Purpose in My Pain?
Who knows whether you have not come to the kingdom for such a time as this? Esther 4:14
Looking back, it’s easy to see God’s hand working through my addiction. God used the miserable consequences of my toxic choices to change me. Now, I’m able to share Christ’s transforming power with others. In retrospect, it’s easy to see God’s purpose.
In the disaster though, I did not have the faith to look forward to what God could do with my mess. Enslaved to my addictive behavior, all I could see was the hopelessness.
I got to where I was through my own choices. Many though, seem to suffer through no obvious fault of their own. I may know little or nothing of your loss of loved ones, of your cancer, and of the hopelessness of your lives, but still, I know enough to be wary about the message of today’s passage.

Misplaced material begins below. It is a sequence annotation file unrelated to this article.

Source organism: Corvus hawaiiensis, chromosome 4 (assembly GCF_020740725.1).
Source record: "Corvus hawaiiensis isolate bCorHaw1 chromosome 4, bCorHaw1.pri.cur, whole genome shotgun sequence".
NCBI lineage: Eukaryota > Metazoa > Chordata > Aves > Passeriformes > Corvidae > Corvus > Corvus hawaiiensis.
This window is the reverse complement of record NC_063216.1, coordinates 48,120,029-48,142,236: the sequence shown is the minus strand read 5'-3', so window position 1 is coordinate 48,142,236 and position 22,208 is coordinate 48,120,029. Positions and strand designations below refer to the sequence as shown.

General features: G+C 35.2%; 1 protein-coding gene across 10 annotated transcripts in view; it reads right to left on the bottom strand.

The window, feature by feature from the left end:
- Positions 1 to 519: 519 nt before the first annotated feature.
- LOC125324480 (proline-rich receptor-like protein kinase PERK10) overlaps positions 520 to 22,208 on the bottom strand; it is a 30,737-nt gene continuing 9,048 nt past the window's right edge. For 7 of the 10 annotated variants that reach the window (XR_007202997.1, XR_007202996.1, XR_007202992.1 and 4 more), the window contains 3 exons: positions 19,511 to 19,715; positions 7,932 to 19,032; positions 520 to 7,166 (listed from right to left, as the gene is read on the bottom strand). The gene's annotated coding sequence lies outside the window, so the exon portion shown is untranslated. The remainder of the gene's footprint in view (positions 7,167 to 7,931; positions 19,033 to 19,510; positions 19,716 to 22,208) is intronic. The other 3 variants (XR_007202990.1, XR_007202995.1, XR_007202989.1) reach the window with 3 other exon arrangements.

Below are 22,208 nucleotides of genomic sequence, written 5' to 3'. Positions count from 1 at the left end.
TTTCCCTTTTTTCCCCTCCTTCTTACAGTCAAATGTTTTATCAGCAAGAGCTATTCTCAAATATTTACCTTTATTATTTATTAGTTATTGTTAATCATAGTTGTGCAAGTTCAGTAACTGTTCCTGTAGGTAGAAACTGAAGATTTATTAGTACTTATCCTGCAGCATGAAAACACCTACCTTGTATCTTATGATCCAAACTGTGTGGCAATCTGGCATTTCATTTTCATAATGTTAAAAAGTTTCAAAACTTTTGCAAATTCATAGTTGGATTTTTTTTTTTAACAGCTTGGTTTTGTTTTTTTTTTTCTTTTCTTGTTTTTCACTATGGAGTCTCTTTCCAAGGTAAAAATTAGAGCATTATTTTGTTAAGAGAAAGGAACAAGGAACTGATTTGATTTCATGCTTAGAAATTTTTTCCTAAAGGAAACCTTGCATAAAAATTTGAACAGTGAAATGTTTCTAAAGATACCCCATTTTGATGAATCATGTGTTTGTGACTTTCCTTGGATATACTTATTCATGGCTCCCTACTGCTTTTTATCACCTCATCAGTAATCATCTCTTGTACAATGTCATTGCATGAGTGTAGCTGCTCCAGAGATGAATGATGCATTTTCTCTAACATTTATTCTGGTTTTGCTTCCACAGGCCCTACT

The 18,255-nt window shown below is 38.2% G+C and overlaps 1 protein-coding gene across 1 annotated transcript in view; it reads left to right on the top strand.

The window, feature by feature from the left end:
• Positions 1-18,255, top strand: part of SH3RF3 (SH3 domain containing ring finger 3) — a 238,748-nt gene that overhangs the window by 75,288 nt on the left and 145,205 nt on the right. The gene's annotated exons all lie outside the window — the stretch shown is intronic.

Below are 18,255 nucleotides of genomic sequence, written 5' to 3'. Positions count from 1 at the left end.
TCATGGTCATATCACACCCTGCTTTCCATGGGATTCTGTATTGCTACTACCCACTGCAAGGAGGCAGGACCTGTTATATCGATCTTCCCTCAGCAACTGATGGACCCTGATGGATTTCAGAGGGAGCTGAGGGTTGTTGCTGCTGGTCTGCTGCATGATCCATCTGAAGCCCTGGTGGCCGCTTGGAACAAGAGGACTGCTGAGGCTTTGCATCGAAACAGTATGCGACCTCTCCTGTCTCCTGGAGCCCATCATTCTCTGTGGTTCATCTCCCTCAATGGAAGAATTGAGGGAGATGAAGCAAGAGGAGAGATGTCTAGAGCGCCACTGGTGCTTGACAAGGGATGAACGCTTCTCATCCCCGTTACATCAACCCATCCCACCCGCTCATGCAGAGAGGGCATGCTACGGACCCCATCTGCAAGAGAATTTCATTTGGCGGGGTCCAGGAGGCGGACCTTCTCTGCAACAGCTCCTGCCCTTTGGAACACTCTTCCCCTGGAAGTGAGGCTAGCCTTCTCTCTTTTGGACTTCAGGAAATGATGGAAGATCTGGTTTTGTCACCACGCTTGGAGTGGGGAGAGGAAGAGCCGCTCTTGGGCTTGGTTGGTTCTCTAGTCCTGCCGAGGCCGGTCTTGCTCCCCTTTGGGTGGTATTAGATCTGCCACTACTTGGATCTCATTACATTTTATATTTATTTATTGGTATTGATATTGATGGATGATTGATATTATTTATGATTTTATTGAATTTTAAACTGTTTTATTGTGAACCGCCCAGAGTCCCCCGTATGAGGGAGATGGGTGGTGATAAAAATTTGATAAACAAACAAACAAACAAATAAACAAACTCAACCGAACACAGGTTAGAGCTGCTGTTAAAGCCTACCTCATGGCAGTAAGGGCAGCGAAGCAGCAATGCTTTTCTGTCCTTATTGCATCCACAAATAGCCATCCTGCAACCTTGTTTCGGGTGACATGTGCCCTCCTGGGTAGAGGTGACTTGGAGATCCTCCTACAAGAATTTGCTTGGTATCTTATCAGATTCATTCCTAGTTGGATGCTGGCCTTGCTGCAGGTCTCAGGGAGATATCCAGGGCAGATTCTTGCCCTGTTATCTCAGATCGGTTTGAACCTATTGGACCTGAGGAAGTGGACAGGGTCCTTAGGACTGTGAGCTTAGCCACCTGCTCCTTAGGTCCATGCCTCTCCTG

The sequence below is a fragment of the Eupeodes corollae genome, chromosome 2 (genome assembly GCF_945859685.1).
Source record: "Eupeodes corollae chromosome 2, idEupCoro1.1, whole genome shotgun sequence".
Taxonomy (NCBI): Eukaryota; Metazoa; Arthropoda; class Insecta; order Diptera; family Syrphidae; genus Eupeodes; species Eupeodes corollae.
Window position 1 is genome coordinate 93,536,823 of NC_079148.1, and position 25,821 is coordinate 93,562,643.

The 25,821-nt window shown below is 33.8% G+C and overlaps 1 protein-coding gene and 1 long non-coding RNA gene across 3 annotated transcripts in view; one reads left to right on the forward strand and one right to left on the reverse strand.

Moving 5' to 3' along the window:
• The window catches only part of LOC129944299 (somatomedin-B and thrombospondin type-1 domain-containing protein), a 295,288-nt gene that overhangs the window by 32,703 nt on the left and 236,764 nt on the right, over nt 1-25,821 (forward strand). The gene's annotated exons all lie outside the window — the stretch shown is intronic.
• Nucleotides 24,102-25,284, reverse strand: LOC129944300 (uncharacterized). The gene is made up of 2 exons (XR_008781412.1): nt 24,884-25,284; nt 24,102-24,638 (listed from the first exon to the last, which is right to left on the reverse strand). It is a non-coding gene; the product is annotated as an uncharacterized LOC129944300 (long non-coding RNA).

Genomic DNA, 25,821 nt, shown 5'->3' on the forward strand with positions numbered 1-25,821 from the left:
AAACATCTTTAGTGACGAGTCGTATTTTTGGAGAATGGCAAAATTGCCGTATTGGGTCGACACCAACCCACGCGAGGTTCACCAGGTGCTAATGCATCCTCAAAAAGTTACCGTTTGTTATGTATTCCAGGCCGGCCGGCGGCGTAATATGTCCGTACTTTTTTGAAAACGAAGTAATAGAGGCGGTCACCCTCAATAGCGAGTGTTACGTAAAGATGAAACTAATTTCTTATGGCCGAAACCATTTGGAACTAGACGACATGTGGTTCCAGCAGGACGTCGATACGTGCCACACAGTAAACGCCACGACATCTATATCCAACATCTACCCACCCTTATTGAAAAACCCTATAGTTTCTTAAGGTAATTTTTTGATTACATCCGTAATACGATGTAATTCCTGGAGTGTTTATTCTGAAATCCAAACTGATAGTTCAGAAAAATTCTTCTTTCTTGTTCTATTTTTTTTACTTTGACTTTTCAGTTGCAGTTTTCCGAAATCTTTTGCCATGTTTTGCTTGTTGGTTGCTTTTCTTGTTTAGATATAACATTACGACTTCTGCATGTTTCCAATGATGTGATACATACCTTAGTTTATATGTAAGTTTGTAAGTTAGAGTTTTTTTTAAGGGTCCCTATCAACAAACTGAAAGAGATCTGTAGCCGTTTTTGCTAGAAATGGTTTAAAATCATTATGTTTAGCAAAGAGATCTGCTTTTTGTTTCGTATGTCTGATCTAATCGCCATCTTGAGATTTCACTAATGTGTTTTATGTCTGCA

In the story, Esther, a Jew chosen to be the queen of Persia, was placed in a position where she could prevent the genocide of her people, but at great risk to herself. A captive, forced into the harem of the king, her life could not have been easy. Mordecai, her cousin, insisted that she must use her position though, to do God’s will. He suggested that it was God’s design that she had been brought to that place, specifically to accomplish His purpose.
The problem for Esther, in that moment, was that she had a difficult choice and that choice determined whether she would see God’s purpose or not. Had she refused to get involved, Mordecai declared that God’s will would still be done, but that she would miss out on it.
Had I refused to abandon my addiction, I would still be wallowing in hopelessness. If Esther had refused to obey, she would have been lost. I can’t tell you that you will find some grand purpose in your misery, because I don’t know that. Some addicts die in their addiction and the purpose is left for others to struggle with.
I can tell you that in our trials, we must always seek God and His will. It is only in giving our disaster to God, that we will discover what He can do with it.